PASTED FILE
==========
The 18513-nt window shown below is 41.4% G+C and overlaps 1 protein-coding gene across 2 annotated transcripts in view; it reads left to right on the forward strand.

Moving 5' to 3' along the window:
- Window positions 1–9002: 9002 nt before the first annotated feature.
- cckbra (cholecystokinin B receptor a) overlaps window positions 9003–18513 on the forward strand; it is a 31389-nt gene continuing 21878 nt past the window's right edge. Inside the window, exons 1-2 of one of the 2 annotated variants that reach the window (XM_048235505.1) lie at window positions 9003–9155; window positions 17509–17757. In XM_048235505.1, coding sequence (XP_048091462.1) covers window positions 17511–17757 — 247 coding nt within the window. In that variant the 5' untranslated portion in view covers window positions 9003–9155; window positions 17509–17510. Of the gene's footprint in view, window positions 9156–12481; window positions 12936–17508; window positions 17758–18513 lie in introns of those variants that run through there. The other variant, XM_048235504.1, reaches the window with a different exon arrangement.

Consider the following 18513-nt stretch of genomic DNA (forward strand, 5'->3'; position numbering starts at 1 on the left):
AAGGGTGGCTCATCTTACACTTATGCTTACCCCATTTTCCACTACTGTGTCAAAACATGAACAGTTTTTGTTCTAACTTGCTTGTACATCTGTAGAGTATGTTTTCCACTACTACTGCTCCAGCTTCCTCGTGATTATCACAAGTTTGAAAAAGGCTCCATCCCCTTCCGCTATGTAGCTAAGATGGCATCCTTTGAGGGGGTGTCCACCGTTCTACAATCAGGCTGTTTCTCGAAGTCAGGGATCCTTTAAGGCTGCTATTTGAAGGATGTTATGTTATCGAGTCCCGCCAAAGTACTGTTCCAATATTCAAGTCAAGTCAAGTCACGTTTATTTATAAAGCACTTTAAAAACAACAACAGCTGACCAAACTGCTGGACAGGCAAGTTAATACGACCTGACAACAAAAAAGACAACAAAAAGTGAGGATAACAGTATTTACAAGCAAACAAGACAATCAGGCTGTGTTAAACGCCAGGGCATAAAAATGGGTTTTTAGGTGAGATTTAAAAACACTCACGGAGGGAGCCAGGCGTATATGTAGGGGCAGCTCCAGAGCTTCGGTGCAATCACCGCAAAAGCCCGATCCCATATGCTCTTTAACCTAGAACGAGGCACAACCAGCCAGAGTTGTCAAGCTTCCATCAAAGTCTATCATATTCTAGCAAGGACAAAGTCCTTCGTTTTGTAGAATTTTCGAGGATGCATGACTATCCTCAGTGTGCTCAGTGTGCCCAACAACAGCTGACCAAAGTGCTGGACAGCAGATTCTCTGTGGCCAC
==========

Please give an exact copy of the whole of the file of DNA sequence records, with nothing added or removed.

The 18513-nt window shown below is 41.4% G+C and overlaps 1 protein-coding gene across 2 annotated transcripts in view; it reads left to right on the forward strand.

Moving 5' to 3' along the window:
- Window positions 1–9002: 9002 nt before the first annotated feature.
- cckbra (cholecystokinin B receptor a) overlaps window positions 9003–18513 on the forward strand; it is a 31389-nt gene continuing 21878 nt past the window's right edge. Inside the window, exons 1-2 of one of the 2 annotated variants that reach the window (XM_048235505.1) lie at window positions 9003–9155; window positions 17509–17757. In XM_048235505.1, coding sequence (XP_048091462.1) covers window positions 17511–17757 — 247 coding nt within the window. In that variant the 5' untranslated portion in view covers window positions 9003–9155; window positions 17509–17510. Of the gene's footprint in view, window positions 9156–12481; window positions 12936–17508; window positions 17758–18513 lie in introns of those variants that run through there. The other variant, XM_048235504.1, reaches the window with a different exon arrangement.

Consider the following 18513-nt stretch of genomic DNA (forward strand, 5'->3'; position numbering starts at 1 on the left):
AAGGGTGGCTCATCTTACACTTATGCTTACCCCATTTTCCACTACTGTGTCAAAACATGAACAGTTTTTGTTCTAACTTGCTTGTACATCTGTAGAGTATGTTTTCCACTACTACTGCTCCAGCTTCCTCGTGATTATCACAAGTTTGAAAAAGGCTCCATCCCCTTCCGCTATGTAGCTAAGATGGCATCCTTTGAGGGGGTGTCCACCGTTCTACAATCAGGCTGTTTCTCGAAGTCAGGGATCCTTTAAGGCTGCTATTTGAAGGATGTTATGTTATCGAGTCCCGCCAAAGTACTGTTCCAATATTCAAGTCAAGTCAAGTCACGTTTATTTATAAAGCACTTTAAAAACAACAACAGCTGACCAAACTGCTGGACAGGCAAGTTAATACGACCTGACAACAAAAAAGACAACAAAAAGTGAGGATAACAGTATTTACAAGCAAACAAGACAATCAGGCTGTGTTAAACGCCAGGGCATAAAAATGGGTTTTTAGGTGAGATTTAAAAACACTCACGGAGGGAGCCAGGCGTATATGTAGGGGCAGCTCCAGAGCTTCGGTGCAATCACCGCAAAAGCCCGATCCCATATGCTCTTTAACCTAGAACGAGGCACAACCAGCCAGAGTTGTCAAGCTTCCATCAAAGTCTATCATATTCTAGCAAGGACAAAGTCCTTCGTTTTGTAGAATTTTCGAGGATGCATGACTATCCTCAGTGTGCTCAGTGTGCCCAACAACAGCTGACCAAAGTGCTGGACAGCAGATTCTCTGTGGCCAC